Figure 2-2. Major Station Model Symbols
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CHAPTER TWO
AVIATION WEATHER
page. Therefore, in Figure 2-1, the winds are from the northwest. At the end of this stick are any
numbers of barbs, which come in three shapes, to indicate the wind speed. A long barb
represents 10 knots, short barbs are 5 knots, and pennants are 50 knots.
The numbers to the left of the station symbol indicate the temperature (top left) and dew point
(bottom left). In between the temperature and dew point, there may be a symbol from Figure 2-2
representing the present weather at the station. Additionally, the circle (or square) may be filled
in to represent the amount of sky covered by clouds, in eighths. An empty circle means clear
skies, while a fully darkened circle indicates a completely overcast sky (also from Figure 2-2).
Figure 2-2 Major Station Model Symbols
The right-hand side of the station model describes the pressure at the station. On the top right,
there will be three digits to represent the sea level pressure (SLP) in millibars and tenths. Since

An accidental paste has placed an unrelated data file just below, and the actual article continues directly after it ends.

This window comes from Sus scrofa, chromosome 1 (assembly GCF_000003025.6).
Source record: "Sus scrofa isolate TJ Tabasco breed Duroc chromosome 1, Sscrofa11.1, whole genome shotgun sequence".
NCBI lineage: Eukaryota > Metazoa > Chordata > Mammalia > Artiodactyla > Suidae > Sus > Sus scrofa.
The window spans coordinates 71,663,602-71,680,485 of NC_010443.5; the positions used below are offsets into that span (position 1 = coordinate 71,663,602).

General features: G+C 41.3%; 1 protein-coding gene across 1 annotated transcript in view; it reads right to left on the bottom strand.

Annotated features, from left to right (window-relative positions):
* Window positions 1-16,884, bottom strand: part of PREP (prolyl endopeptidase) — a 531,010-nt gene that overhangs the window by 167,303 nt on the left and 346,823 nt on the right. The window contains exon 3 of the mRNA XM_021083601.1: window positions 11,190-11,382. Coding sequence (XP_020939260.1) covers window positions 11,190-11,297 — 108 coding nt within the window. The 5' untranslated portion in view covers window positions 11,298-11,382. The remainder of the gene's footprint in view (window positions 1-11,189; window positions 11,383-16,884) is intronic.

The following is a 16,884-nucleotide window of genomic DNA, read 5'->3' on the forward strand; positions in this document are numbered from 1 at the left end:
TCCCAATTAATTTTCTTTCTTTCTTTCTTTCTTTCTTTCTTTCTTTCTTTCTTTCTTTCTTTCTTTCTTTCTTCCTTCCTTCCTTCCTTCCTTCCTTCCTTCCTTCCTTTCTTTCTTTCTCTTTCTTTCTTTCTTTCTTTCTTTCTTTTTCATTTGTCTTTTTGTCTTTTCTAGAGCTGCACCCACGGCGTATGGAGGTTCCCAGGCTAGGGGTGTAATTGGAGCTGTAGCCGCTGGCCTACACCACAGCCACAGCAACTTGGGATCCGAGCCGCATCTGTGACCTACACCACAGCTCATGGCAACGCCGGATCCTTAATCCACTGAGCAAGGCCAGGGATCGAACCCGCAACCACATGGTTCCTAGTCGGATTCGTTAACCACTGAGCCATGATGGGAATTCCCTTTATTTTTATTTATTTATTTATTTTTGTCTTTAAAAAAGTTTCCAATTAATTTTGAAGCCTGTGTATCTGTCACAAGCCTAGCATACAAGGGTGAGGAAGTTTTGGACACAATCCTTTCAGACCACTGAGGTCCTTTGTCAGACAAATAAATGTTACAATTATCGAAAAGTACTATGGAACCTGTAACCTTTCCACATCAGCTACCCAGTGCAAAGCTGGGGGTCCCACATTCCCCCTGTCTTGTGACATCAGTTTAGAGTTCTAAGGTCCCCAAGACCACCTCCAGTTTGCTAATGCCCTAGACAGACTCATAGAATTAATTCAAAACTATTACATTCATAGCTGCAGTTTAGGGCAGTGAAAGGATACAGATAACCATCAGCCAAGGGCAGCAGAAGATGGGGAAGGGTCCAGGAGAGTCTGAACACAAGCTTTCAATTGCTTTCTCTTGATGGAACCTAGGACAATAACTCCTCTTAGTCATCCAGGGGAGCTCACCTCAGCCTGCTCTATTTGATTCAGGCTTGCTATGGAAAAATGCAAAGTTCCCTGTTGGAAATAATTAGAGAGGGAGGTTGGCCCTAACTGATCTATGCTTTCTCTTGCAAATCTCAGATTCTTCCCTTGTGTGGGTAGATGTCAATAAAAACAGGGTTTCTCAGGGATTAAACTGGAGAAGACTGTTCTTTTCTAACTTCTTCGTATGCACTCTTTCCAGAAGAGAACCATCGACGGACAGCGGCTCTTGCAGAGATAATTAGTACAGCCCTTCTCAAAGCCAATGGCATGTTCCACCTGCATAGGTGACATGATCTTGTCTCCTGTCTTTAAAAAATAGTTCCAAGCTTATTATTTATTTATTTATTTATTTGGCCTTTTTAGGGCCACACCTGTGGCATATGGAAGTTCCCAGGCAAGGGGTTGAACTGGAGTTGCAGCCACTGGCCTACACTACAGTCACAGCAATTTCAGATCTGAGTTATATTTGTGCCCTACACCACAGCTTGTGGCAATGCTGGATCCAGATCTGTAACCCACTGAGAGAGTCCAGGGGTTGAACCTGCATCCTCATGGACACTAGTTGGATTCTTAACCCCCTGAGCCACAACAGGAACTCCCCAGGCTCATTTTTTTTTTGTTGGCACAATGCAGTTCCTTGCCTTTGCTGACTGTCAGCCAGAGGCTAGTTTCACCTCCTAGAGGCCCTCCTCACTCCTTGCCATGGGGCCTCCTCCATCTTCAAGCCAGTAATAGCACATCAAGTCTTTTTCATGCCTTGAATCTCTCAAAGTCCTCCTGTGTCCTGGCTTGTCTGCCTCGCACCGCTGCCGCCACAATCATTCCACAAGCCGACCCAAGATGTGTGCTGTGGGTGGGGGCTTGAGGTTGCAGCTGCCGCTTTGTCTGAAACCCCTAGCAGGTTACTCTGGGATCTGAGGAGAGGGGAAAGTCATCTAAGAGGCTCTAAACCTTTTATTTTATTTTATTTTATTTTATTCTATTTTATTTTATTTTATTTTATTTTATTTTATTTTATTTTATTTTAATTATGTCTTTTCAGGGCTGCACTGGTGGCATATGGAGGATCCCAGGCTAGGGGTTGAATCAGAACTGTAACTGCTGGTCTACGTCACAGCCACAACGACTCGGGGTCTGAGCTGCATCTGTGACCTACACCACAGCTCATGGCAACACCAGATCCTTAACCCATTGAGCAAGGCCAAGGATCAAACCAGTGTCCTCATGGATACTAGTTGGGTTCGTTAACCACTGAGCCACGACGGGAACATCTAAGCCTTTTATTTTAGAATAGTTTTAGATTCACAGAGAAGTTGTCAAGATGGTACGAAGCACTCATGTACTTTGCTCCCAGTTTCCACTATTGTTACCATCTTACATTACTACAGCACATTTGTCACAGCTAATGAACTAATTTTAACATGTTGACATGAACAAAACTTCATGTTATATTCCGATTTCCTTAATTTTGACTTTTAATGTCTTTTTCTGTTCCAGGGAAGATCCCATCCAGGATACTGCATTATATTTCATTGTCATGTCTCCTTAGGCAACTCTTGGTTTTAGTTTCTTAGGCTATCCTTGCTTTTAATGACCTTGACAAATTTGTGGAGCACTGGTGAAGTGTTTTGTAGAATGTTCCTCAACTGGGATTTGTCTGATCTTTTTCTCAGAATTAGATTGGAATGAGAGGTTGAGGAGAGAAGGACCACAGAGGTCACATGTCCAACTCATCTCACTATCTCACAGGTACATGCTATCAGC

SLP will always be somewhere around 1000 millibars, the hundreds digit (and thousands, if
present) is dropped, and the decimal point is also omitted. Thus, depicted pressures beginning
with large numbers (such as a 9) really start with a hidden "9" and pressures beginning with
small numbers (such as a 1) actually have a "10" in front of them. Below the current SLP is the
pressure tendency over the last three hours, beginning with a (+) or (-) sign to denote an overall
rise or fall, and then the value of that total pressure change. After this notation is a set of two
2-4 Atmospheric Mechanics of Winds, Clouds and Moisture, and Atmospheric Stability

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